Multiple Sclerosis (MS) Causes and Myths

Multiple sclerosis (MS) causes and Myths

The central nervous system is impacted by multiple sclerosis (MS) (including the spine, brain, and optic nerve). As you age, the symptoms can become increasingly severe and even debilitating. There are numerous misconceptions that give absolutely false information since MS is still, in many respects, a mystery.

Multiple sclerosis causes

Depending on where the damaged nerve fibers are located, the signs and symptoms of multiple sclerosis can vary widely from person to person and during the course of the disease.

Typical signs include:

  • Usually affects one side of your body at a time, numbness or weakness in one or more limbs
  • Tingling
  • Ineffective coordination
  • Incapacity to walk or an unsteady stride
  • Partial or total blindness, generally affecting just one eye at a time, frequently accompanied by discomfort when moving the eye
  • Long-lasting double vision
  • Hazy vision
  • Vertigo
  • Issues with bowel, bladder, and sexual function
  • Fatigue
  • Unsteady speech
  • Cognitive difficulties
  • Disturbances in mood

Myth 1: There is no cure for Multiple sclerosis

Although MS is an incurable condition, it is treatable. There are several MS medicines in development that potentially lessen symptoms and enable individuals to manage their flare-ups and experience protracted periods of full or almost full remission while living with the illness for decades.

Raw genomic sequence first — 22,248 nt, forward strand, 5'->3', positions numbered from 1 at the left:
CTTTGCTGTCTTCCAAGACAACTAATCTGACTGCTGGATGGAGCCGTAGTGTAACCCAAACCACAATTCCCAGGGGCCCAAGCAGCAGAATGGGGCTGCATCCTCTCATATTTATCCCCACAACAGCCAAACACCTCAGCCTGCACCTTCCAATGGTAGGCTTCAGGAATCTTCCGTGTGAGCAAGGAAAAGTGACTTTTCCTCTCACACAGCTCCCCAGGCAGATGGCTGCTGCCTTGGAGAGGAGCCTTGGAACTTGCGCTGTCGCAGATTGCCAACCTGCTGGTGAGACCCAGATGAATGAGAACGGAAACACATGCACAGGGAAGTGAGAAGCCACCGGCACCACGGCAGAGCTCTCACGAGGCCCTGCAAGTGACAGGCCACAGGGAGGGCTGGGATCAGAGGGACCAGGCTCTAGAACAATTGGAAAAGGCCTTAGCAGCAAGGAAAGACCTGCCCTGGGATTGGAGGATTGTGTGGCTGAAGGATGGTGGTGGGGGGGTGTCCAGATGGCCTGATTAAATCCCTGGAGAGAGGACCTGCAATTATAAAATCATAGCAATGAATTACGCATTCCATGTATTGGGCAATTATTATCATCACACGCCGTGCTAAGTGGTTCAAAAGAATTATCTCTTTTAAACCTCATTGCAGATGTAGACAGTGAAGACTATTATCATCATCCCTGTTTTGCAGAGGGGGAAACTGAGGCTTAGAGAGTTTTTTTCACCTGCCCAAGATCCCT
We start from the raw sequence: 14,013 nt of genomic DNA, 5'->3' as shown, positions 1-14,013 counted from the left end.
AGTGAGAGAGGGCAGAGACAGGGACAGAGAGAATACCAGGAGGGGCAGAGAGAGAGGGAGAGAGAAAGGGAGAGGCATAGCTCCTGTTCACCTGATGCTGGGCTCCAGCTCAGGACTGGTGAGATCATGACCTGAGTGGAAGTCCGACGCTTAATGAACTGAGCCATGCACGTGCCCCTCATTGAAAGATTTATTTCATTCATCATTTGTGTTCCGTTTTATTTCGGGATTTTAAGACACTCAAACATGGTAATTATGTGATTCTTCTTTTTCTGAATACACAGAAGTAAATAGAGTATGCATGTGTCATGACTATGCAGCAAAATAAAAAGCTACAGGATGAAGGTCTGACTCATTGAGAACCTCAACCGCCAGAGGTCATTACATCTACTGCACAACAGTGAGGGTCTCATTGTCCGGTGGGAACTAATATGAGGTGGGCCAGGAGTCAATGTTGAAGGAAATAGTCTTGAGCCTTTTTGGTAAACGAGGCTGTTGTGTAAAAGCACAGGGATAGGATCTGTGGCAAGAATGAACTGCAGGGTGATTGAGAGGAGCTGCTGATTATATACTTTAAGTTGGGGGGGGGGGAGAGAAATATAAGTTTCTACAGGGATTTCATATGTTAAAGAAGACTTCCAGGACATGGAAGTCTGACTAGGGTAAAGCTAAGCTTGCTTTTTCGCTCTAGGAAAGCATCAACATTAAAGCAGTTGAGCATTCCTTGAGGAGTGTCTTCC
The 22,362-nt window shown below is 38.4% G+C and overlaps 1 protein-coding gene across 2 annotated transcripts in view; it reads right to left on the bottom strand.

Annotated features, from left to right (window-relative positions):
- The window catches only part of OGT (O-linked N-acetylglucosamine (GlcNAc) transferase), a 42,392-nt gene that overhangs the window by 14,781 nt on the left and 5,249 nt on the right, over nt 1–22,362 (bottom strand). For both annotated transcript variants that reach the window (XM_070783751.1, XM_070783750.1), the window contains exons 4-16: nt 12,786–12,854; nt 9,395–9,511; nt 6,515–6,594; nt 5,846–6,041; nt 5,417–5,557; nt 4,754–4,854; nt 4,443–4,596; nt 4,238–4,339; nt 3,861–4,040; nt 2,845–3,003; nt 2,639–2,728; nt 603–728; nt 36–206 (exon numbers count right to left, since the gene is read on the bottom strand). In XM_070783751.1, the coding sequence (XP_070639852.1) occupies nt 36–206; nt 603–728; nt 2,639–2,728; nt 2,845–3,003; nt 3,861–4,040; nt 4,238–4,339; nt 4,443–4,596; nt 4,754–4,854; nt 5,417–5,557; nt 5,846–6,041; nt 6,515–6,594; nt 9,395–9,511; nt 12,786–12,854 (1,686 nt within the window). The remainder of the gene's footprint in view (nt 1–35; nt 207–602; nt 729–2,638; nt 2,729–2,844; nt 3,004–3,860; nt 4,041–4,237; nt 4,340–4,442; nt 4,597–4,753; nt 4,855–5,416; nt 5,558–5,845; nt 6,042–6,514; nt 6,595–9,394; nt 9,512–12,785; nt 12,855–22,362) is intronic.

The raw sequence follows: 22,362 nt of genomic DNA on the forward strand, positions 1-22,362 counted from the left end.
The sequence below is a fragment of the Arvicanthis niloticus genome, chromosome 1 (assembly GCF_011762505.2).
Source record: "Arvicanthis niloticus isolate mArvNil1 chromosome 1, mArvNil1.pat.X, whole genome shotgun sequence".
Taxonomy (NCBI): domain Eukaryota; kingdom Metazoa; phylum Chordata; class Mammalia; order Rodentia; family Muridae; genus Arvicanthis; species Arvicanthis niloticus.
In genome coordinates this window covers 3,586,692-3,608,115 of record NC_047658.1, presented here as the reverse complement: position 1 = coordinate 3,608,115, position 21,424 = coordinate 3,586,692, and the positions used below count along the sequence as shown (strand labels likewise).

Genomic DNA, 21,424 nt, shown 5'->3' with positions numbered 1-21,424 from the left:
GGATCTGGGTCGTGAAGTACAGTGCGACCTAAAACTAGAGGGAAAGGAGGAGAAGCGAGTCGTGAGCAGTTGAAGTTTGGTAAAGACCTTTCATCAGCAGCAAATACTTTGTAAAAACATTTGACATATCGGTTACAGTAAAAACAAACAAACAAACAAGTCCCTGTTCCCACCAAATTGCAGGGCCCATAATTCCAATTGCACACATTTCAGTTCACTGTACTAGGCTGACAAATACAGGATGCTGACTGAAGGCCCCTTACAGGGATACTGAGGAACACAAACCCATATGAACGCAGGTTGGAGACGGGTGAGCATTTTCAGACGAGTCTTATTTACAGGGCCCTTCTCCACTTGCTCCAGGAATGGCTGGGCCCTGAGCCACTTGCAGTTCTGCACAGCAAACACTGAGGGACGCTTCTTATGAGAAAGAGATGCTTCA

Myth 2: MS patients live incredibly brief lives

Fact: It is true that persons with MS often live shorter lives than those without the disease, but the gap is far smaller than this urban legend would have you believe. While a person without MS may expect to live for almost 83.5 years on average, a person with the condition can still expect to live for nearly 76 years on average, which is just a 7.5-year difference at most.

Myth 3: Multiple sclerosis is a “disease of the elderly”

Factual statement: MS diagnoses in patients over 50 are referred to as “late-onset.” The majority of patients receive a diagnosis between 20 and 50. Bonus information: Parents who have lost a child have a 50% greater risk of acquiring MS, and women are two to three times more likely to have MS than males.

Myth 4: MS patients shouldn’t have children

Although many MS cases have a family history, there is little danger of spreading MS to your children. Doctors don’t advise people with MS to put off starting families since the risk of MS for a child who has a parent with the condition is so low. Simply discuss with your doctor how to control your flares before, during, and after pregnancy, and be ready in case you’re one of the one in five MS-affected women who gives birth a little early.

Myth No. 5: MS will cause you to use a wheelchair

Fact: Since MS become worse with age, a lot of individuals believe that if they get a diagnosis, they’ll soon be in a wheelchair or even bedridden. Only 25% of MS patients develop full or partial immobility as a result of their illness, even before the most recent medications for managing MS symptoms were available. That proportion is significantly smaller now.


The myelin sheaths that surround your nerve fibers are gradually destroyed by the neurological disorder known as multiple sclerosis (MS). There is no cure for the condition, which scientists do not completely comprehend.